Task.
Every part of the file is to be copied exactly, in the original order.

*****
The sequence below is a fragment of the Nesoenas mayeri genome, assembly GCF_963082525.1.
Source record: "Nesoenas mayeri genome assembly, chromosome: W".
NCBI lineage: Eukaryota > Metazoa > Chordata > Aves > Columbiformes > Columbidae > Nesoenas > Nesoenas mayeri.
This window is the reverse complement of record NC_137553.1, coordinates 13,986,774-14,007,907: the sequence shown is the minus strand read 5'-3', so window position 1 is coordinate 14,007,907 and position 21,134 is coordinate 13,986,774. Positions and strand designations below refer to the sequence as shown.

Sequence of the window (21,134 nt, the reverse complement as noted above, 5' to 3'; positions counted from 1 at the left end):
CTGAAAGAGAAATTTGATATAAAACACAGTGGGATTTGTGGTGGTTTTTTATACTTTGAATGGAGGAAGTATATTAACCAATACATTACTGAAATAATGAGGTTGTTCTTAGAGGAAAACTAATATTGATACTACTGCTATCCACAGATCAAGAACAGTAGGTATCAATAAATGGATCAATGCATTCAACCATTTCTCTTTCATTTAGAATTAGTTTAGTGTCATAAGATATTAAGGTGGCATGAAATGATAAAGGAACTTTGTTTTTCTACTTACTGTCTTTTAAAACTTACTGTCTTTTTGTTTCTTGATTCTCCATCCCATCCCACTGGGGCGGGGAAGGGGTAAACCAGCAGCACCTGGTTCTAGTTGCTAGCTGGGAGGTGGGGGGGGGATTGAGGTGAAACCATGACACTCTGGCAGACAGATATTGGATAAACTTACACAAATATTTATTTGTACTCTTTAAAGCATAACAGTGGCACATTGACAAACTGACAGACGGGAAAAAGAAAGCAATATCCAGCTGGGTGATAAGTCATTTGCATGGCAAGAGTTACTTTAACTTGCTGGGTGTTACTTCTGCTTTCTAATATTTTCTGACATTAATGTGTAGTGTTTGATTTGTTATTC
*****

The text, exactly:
The sequence below is a fragment of the Nesoenas mayeri genome, assembly GCF_963082525.1.
Source record: "Nesoenas mayeri genome assembly, chromosome: W".
NCBI lineage: Eukaryota > Metazoa > Chordata > Aves > Columbiformes > Columbidae > Nesoenas > Nesoenas mayeri.
This window is the reverse complement of record NC_137553.1, coordinates 13,986,774-14,007,907: the sequence shown is the minus strand read 5'-3', so window position 1 is coordinate 14,007,907 and position 21,134 is coordinate 13,986,774. Positions and strand designations below refer to the sequence as shown.

Sequence of the window (21,134 nt, the reverse complement as noted above, 5' to 3'; positions counted from 1 at the left end):
CTGAAAGAGAAATTTGATATAAAACACAGTGGGATTTGTGGTGGTTTTTTATACTTTGAATGGAGGAAGTATATTAACCAATACATTACTGAAATAATGAGGTTGTTCTTAGAGGAAAACTAATATTGATACTACTGCTATCCACAGATCAAGAACAGTAGGTATCAATAAATGGATCAATGCATTCAACCATTTCTCTTTCATTTAGAATTAGTTTAGTGTCATAAGATATTAAGGTGGCATGAAATGATAAAGGAACTTTGTTTTTCTACTTACTGTCTTTTAAAACTTACTGTCTTTTTGTTTCTTGATTCTCCATCCCATCCCACTGGGGCGGGGAAGGGGTAAACCAGCAGCACCTGGTTCTAGTTGCTAGCTGGGAGGTGGGGGGGGGATTGAGGTGAAACCATGACACTCTGGCAGACAGATATTGGATAAACTTACACAAATATTTATTTGTACTCTTTAAAGCATAACAGTGGCACATTGACAAACTGACAGACGGGAAAAAGAAAGCAATATCCAGCTGGGTGATAAGTCATTTGCATGGCAAGAGTTACTTTAACTTGCTGGGTGTTACTTCTGCTTTCTAATATTTTCTGACATTAATGTGTAGTGTTTGATTTGTTATTC